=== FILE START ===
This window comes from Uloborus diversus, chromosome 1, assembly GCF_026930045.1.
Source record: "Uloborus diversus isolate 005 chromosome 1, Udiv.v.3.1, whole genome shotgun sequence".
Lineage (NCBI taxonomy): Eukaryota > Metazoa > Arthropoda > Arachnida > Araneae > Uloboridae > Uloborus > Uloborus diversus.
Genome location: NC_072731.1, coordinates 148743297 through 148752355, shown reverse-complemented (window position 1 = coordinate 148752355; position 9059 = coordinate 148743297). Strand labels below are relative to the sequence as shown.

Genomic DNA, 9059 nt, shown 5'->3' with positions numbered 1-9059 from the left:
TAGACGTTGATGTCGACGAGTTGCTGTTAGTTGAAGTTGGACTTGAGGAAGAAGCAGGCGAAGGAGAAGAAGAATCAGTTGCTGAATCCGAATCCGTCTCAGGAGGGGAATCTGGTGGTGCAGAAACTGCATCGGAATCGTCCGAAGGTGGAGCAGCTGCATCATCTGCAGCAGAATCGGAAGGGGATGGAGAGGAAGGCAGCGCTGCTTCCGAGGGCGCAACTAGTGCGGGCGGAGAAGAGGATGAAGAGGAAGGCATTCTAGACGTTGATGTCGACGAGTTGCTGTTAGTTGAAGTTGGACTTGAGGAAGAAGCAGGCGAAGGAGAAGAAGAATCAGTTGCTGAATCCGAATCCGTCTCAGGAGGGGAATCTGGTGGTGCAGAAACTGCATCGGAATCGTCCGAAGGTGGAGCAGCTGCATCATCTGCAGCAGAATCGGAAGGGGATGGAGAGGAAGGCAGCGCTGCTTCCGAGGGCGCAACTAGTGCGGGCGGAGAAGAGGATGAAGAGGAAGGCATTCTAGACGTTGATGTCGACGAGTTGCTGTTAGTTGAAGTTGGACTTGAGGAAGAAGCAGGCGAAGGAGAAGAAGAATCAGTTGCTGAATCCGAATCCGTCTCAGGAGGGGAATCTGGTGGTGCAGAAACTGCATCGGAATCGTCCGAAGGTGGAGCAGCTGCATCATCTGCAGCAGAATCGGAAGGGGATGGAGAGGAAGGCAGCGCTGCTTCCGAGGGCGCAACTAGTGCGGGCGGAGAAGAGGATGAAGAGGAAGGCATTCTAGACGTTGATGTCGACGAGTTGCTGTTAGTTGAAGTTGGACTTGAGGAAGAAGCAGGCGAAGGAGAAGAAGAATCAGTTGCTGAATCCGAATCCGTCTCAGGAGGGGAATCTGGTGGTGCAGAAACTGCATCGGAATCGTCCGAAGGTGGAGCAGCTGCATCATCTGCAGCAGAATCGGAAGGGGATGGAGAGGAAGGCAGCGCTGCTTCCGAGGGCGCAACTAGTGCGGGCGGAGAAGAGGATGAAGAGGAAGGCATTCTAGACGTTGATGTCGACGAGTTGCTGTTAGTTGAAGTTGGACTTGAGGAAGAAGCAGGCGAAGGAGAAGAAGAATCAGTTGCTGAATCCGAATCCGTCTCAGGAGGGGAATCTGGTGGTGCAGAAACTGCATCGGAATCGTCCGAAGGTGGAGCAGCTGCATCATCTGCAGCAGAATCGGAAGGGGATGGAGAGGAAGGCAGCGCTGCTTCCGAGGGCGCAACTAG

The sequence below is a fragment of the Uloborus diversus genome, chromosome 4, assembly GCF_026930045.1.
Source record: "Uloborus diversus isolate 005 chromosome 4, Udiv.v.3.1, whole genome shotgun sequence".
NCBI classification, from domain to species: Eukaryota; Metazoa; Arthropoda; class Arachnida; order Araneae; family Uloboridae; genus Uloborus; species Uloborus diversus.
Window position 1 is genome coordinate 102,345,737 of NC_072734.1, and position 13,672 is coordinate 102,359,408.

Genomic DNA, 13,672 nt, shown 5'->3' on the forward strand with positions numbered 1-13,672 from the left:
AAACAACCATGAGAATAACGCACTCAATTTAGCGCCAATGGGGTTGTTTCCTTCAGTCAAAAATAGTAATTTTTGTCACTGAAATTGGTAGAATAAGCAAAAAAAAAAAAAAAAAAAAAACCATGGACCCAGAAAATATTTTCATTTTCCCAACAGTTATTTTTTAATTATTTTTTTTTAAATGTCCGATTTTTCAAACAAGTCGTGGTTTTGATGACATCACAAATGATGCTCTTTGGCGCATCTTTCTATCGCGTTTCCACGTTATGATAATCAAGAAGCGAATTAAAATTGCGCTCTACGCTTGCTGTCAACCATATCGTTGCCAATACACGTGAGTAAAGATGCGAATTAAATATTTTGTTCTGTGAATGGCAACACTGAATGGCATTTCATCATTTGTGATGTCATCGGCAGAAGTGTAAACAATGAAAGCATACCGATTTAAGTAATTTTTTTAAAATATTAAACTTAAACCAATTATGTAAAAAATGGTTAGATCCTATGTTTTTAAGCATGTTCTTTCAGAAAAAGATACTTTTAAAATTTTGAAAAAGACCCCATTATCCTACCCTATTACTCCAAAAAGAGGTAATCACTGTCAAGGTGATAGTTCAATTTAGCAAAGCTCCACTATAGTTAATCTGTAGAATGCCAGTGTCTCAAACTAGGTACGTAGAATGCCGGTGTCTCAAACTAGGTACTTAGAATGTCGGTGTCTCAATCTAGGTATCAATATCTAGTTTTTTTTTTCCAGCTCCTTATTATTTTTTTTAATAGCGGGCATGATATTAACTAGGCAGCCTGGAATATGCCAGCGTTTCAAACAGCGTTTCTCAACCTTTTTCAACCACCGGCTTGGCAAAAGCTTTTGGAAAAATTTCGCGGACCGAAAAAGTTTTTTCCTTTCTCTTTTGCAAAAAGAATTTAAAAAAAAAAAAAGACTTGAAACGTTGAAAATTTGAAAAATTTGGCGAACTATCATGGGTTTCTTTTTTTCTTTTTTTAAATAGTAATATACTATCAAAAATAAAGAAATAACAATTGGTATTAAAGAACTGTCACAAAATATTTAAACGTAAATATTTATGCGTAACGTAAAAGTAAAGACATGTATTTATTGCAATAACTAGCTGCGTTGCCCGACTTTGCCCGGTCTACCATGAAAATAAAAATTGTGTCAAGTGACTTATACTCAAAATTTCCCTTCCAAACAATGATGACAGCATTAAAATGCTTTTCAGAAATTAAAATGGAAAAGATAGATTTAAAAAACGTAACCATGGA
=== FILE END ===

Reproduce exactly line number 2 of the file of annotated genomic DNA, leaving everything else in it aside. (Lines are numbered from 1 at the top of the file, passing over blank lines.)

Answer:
Source record: "Uloborus diversus isolate 005 chromosome 1, Udiv.v.3.1, whole genome shotgun sequence".